Journal of ISSN: 2373-6410JNSK

Neurology & Stroke
Volume 2 Issue 5 - 2015
Brain Capillaries in Alzheimer’s Disease
Stavros J Baloyannis*
Research Institute for Alzheimer’s disease, Aristotelian University, Greece
Received:August 21, 2015| Published: September 08, 2015
*Corresponding author: Stavros J Baloyannis, MD, PhD, Professor Emeritus, Aristotelia Univesity, Angelaki 5, Thessaloniki 54621, Greece, Tel: +302310270434; Fax: +302310270434; E-mail:
Citation: Baloyannis SJ (2015) Brain Capillaries in Alzheimer’s Disease. J Neurol Stroke 2(5): 00069. DOI: 10.15406/jnsk.2015.02.00069 DOI: 10.15406/jnsk.2015.02.00069

Keywords: Alzheimer’s disease; Brain capillaries; Blood brain barrier; Organelles; Electron microscopy


AD: Alzheimer’s disease; BBB: Blood Brain Barrier; EM: Electron microscopy; VaD: Vascular Dementia; VRFs: Vascular risk factors


Alzheimer’s disease is the most common cause of irreversible dementia, responsible for two-thirds of all the cases approximately, affecting mostly the presenile and senile age, shaping a tragic profile in the epilogue of the life of the suffering people.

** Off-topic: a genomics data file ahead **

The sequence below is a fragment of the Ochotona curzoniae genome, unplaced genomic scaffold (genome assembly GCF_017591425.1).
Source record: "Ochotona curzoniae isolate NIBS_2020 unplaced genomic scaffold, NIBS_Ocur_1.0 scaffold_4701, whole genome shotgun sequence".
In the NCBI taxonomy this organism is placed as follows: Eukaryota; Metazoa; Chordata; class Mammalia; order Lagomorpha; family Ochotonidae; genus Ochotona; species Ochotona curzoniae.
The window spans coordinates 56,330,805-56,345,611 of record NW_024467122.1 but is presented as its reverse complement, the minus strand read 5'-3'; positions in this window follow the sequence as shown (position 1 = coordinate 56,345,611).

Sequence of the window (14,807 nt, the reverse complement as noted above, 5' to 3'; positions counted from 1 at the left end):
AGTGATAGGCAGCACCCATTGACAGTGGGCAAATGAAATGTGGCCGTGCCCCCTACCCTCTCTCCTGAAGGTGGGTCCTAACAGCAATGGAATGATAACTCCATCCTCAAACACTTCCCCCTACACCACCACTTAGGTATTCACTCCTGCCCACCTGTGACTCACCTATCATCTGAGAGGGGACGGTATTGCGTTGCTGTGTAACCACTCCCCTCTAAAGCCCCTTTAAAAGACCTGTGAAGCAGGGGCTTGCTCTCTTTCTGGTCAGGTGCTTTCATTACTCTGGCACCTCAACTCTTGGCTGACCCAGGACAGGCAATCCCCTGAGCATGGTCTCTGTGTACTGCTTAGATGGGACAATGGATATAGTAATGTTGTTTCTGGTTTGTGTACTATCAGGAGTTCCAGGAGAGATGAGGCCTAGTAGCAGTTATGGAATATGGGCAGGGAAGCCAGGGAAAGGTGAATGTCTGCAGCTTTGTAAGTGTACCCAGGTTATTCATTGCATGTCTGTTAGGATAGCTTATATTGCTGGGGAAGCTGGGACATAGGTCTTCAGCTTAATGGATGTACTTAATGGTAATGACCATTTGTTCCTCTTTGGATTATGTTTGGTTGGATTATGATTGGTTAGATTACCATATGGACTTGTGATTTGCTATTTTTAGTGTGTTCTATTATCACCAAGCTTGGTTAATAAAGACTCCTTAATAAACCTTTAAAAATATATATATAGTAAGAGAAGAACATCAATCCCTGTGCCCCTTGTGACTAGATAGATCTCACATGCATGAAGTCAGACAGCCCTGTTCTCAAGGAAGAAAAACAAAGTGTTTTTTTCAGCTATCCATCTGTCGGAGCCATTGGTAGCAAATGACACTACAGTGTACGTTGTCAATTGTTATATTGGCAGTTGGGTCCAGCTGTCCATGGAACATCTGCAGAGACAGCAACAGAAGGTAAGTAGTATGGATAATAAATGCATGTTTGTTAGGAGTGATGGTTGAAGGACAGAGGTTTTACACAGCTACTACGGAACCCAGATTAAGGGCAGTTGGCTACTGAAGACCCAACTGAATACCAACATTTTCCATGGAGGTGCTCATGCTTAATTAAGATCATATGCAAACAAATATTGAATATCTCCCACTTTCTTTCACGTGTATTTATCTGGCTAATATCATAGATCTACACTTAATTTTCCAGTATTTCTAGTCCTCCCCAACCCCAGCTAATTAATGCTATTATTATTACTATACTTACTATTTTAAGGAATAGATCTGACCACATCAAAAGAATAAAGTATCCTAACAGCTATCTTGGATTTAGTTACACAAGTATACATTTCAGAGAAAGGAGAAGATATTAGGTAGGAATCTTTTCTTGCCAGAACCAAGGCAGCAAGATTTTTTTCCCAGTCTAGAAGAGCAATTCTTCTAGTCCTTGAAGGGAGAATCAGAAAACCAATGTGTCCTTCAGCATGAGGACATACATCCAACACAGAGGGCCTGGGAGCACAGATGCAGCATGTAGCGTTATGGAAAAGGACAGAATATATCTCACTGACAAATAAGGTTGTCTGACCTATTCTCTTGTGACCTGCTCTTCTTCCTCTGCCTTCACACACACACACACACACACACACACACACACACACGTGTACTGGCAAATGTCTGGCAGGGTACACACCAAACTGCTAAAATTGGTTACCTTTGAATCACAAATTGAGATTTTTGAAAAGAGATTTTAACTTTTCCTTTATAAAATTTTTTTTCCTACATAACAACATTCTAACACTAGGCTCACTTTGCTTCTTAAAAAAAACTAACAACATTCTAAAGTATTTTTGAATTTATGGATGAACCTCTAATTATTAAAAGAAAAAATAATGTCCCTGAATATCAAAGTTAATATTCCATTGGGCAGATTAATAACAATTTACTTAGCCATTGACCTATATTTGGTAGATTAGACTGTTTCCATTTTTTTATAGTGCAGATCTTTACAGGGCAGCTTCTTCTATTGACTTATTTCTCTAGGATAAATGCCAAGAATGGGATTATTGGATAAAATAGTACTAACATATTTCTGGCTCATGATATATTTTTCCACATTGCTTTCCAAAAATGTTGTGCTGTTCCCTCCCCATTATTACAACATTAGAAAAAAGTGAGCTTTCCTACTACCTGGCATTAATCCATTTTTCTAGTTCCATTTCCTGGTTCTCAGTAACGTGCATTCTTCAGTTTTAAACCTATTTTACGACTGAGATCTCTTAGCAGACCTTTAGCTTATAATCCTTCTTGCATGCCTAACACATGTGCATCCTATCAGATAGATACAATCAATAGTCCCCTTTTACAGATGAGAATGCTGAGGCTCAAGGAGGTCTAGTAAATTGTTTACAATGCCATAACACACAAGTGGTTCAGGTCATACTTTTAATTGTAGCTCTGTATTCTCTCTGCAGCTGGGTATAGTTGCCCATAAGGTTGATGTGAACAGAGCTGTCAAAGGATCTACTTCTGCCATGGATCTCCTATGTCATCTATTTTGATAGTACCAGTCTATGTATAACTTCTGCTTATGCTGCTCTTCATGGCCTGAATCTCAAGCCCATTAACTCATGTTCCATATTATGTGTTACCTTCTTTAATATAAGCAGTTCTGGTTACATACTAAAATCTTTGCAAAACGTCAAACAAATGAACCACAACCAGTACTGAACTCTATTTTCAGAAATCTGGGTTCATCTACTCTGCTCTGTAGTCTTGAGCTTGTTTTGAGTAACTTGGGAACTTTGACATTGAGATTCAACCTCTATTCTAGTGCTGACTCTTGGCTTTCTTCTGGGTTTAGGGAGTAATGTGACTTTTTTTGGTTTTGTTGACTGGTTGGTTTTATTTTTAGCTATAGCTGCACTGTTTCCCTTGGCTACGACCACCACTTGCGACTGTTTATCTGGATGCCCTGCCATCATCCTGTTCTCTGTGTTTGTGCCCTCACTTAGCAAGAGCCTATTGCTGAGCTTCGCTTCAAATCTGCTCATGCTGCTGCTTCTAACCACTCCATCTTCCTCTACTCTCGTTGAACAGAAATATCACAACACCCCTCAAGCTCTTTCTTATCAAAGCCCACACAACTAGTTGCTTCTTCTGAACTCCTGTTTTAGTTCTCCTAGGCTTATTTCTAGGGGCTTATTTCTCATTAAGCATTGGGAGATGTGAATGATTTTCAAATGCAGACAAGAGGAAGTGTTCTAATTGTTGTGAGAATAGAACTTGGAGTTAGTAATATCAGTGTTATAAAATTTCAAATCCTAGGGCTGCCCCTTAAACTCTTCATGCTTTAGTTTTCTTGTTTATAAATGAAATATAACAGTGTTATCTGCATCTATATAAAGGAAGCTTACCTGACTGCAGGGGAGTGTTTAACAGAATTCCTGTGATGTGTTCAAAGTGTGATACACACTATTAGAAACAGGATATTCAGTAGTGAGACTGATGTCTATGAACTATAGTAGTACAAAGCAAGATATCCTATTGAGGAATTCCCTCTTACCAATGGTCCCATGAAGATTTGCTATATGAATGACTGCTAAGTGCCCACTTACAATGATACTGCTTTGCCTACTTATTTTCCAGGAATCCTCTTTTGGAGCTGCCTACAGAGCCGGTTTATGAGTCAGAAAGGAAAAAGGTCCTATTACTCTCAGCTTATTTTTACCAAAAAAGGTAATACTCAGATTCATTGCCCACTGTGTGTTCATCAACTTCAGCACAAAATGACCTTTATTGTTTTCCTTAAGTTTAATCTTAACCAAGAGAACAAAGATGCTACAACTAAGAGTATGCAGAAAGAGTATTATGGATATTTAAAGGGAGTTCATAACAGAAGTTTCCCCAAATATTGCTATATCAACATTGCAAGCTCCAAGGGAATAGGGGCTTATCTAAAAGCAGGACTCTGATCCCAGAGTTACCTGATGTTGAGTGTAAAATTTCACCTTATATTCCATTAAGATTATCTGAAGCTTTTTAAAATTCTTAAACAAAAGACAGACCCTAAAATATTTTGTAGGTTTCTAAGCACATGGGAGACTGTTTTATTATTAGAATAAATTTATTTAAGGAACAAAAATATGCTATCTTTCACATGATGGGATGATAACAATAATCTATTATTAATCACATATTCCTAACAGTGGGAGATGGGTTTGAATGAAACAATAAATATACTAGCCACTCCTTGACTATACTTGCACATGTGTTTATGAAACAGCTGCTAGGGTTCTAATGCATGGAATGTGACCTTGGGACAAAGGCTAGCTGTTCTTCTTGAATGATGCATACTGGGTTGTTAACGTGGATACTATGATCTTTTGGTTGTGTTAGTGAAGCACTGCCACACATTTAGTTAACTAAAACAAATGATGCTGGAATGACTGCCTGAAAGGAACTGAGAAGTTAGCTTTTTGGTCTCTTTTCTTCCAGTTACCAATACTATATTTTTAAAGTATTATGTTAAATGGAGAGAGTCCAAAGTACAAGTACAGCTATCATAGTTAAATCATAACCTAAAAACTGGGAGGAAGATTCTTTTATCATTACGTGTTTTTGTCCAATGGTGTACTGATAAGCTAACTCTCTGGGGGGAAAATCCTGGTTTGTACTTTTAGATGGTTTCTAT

Due to the severity of the disease and the gradually increased frequency of the patient worldwide, associated presumably with the increased aging of the populations, an ongoing research activity is in climax nowadays [1], associated with many legal, social, ethical, humanitarian, philosophical and economic considerations [2].

The clinical manifestations of the disease include gradual memory loss, disorientation, decline of speech fluency, loss of professional skills, behavioral disturbances, personality and emotional changes, learning disability, various neurologic deficits which appear increasingly as the disease advances.

From the neuropathological point of view the disease is characterized by dendritic pathology, loss of synapses and dendritic spines, affecting mostly selective neuronal networks of critical importance for memory and cognition, such as the basal forebrain cholinergic system, the medial temporal regions, the hippocampus and many neocortical association areas [3]. Tau pathology consisted of intracellular accumulation of neurofibrillary tangles of hyperphosphorilated tau protein and accumulation of Aβ-peptide’s deposits, defined as neuritic plaques, are the principal neuropathological diagnostic criteria of the disease [4].